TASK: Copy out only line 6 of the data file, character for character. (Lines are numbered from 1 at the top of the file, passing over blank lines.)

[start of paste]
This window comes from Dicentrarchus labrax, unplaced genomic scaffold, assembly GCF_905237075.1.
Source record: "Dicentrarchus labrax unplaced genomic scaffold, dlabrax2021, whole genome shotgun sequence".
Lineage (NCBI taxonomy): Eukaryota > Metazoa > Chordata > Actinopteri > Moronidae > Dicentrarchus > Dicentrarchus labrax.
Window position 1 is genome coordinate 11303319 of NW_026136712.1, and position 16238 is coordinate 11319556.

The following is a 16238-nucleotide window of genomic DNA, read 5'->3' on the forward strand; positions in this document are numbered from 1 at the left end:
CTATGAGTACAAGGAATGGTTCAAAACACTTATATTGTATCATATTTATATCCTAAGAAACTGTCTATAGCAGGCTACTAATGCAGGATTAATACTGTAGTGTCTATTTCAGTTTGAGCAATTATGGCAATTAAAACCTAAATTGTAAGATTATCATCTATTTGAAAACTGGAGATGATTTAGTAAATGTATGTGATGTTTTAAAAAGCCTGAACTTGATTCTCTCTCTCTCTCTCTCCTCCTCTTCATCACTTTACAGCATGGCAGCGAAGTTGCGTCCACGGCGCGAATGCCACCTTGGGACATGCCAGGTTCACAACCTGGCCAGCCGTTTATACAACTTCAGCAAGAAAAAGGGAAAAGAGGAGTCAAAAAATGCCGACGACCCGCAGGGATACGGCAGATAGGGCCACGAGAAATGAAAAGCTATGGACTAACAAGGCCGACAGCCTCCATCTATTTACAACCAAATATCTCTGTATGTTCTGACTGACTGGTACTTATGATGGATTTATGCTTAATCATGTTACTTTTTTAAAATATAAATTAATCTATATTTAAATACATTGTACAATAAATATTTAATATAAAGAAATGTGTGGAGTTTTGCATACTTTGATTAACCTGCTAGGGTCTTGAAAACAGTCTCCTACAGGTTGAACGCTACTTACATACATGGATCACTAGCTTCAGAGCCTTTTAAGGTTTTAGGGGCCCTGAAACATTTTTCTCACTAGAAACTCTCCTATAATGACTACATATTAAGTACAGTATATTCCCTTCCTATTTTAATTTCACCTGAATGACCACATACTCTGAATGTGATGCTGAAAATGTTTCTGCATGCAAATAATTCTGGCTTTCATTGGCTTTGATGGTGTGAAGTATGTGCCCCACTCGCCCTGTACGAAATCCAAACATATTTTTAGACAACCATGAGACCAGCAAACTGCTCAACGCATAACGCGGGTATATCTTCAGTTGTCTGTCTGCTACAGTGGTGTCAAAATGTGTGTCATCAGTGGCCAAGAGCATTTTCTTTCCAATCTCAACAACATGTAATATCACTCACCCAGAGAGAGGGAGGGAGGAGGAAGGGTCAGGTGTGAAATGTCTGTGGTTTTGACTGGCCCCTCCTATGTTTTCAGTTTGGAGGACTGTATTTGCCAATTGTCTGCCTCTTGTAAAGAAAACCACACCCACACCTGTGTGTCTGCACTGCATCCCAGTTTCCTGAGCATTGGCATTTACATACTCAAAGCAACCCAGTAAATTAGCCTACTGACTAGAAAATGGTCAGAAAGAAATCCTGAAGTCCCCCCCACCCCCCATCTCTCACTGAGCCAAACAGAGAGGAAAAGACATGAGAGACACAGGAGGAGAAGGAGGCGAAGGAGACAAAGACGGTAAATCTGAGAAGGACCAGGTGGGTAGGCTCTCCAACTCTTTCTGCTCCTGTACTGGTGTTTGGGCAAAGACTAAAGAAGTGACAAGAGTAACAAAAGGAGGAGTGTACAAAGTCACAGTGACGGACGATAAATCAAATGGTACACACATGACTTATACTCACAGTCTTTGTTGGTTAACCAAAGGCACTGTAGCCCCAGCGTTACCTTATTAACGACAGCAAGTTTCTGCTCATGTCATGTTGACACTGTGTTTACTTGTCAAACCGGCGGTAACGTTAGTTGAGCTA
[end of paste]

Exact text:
CTATGAGTACAAGGAATGGTTCAAAACACTTATATTGTATCATATTTATATCCTAAGAAACTGTCTATAGCAGGCTACTAATGCAGGATTAATACTGTAGTGTCTATTTCAGTTTGAGCAATTATGGCAATTAAAACCTAAATTGTAAGATTATCATCTATTTGAAAACTGGAGATGATTTAGTAAATGTATGTGATGTTTTAAAAAGCCTGAACTTGATTCTCTCTCTCTCTCTCTCCTCCTCTTCATCACTTTACAGCATGGCAGCGAAGTTGCGTCCACGGCGCGAATGCCACCTTGGGACATGCCAGGTTCACAACCTGGCCAGCCGTTTATACAACTTCAGCAAGAAAAAGGGAAAAGAGGAGTCAAAAAATGCCGACGACCCGCAGGGATACGGCAGATAGGGCCACGAGAAATGAAAAGCTATGGACTAACAAGGCCGACAGCCTCCATCTATTTACAACCAAATATCTCTGTATGTTCTGACTGACTGGTACTTATGATGGATTTATGCTTAATCATGTTACTTTTTTAAAATATAAATTAATCTATATTTAAATACATTGTACAATAAATATTTAATATAAAGAAATGTGTGGAGTTTTGCATACTTTGATTAACCTGCTAGGGTCTTGAAAACAGTCTCCTACAGGTTGAACGCTACTTACATACATGGATCACTAGCTTCAGAGCCTTTTAAGGTTTTAGGGGCCCTGAAACATTTTTCTCACTAGAAACTCTCCTATAATGACTACATATTAAGTACAGTATATTCCCTTCCTATTTTAATTTCACCTGAATGACCACATACTCTGAATGTGATGCTGAAAATGTTTCTGCATGCAAATAATTCTGGCTTTCATTGGCTTTGATGGTGTGAAGTATGTGCCCCACTCGCCCTGTACGAAATCCAAACATATTTTTAGACAACCATGAGACCAGCAAACTGCTCAACGCATAACGCGGGTATATCTTCAGTTGTCTGTCTGCTACAGTGGTGTCAAAATGTGTGTCATCAGTGGCCAAGAGCATTTTCTTTCCAATCTCAACAACATGTAATATCACTCACCCAGAGAGAGGGAGGGAGGAGGAAGGGTCAGGTGTGAAATGTCTGTGGTTTTGACTGGCCCCTCCTATGTTTTCAGTTTGGAGGACTGTATTTGCCAATTGTCTGCCTCTTGTAAAGAAAACCACACCCACACCTGTGTGTCTGCACTGCATCCCAGTTTCCTGAGCATTGGCATTTACATACTCAAAGCAACCCAGTAAATTAGCCTACTGACTAGAAAATGGTCAGAAAGAAATCCTGAAGTCCCCCCCACCCCCCATCTCTCACTGAGCCAAACAGAGAGGAAAAGACATGAGAGACACAGGAGGAGAAGGAGGCGAAGGAGACAAAGACGGTAAATCTGAGAAGGACCAGGTGGGTAGGCTCTCCAACTCTTTCTGCTCCTGTACTGGTGTTTGGGCAAAGACTAAAGAAGTGACAAGAGTAACAAAAGGAGGAGTGTACAAAGTCACAGTGACGGACGATAAATCAAATGGTACACACATGACTTATACTCACAGTCTTTGTTGGTTAACCAAAGGCACTGTAGCCCCAGCGTTACCTTATTAACGACAGCAAGTTTCTGCTCATGTCATGTTGACACTGTGTTTACTTGTCAAACCGGCGGTAACGTTAGTTGAGCTA